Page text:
Many older Americans would have continued to work if they could find employment.  Stories of “retirees” coming back to work to support the war effort illustrate the point.  If there was a job older Americans could do, we as a nation welcomed their contribution.  It is no accident that it is an “old age and disability” program.  In 1935 old age and disability meant reduced productivity; a reduction that, in 1935, precluded the person from completing in the labor market. 

To illustrate how much the fictions confuse people, consider this quote from the Browning article.  When talking about 55 to 64 year olds it states: “At an age when they should be generating peak incomes and savings, many unemployed and underemployed Americans are applying for early Social Security benefits and spending what's left in their retirement accounts.”  Note the ridiculous assumption that productivity, the basis for wages, increases throughout the pre-65 magic age.  Then at 65 it disappears.   The productivity of post-65 workers is ignored.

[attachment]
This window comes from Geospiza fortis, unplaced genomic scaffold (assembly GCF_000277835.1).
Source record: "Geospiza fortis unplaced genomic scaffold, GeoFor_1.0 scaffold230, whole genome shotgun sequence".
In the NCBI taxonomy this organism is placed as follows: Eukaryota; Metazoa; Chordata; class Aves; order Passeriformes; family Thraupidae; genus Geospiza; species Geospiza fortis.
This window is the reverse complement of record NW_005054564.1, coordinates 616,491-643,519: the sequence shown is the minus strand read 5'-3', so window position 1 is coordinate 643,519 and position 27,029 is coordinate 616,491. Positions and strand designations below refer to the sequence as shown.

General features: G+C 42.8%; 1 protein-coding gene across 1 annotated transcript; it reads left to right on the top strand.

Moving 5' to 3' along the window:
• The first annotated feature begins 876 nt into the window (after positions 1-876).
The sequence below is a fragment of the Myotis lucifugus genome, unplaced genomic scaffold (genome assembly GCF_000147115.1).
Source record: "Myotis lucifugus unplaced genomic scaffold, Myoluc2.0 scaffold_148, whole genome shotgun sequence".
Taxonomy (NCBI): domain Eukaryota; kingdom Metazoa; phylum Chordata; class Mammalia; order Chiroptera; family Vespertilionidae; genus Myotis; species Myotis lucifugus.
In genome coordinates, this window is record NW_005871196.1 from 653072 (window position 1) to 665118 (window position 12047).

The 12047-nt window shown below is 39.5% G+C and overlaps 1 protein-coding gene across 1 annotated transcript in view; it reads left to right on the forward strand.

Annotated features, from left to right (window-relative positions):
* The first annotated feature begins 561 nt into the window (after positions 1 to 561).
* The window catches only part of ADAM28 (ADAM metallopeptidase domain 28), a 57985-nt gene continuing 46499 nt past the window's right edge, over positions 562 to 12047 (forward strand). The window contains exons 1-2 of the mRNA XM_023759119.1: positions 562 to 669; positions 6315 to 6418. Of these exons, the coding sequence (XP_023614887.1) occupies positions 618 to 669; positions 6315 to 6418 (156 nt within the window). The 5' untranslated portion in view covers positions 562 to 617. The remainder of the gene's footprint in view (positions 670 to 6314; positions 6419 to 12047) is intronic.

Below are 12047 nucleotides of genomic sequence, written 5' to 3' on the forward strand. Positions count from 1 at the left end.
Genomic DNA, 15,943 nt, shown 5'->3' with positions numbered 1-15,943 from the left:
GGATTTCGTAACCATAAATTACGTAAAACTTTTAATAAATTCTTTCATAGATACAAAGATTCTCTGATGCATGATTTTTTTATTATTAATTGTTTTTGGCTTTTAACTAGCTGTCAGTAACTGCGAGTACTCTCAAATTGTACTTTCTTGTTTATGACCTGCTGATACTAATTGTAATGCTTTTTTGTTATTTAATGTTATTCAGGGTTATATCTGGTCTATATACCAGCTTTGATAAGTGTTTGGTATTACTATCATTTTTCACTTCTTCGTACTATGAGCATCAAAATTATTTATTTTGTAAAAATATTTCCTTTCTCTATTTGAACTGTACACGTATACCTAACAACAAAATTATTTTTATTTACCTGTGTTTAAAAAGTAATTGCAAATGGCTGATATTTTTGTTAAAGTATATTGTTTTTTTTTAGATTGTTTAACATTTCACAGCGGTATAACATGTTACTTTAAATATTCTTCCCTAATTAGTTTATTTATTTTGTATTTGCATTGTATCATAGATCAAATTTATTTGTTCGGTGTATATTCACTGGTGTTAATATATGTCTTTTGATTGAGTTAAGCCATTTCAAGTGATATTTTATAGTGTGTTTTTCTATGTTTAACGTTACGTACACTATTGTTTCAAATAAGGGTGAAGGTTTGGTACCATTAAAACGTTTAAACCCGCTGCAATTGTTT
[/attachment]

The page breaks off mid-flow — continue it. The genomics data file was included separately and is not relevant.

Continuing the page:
Now it may seem like these postings are picking on Browning.  That’s not the case.  Browning addresses the issue so much better and thoroughly than most reports.  It covers more aspects of the issue and thus better illustrates the realities even when focusing on other issues.  Thus, this posting draws heavily on it even when highlighting issues the article ignores.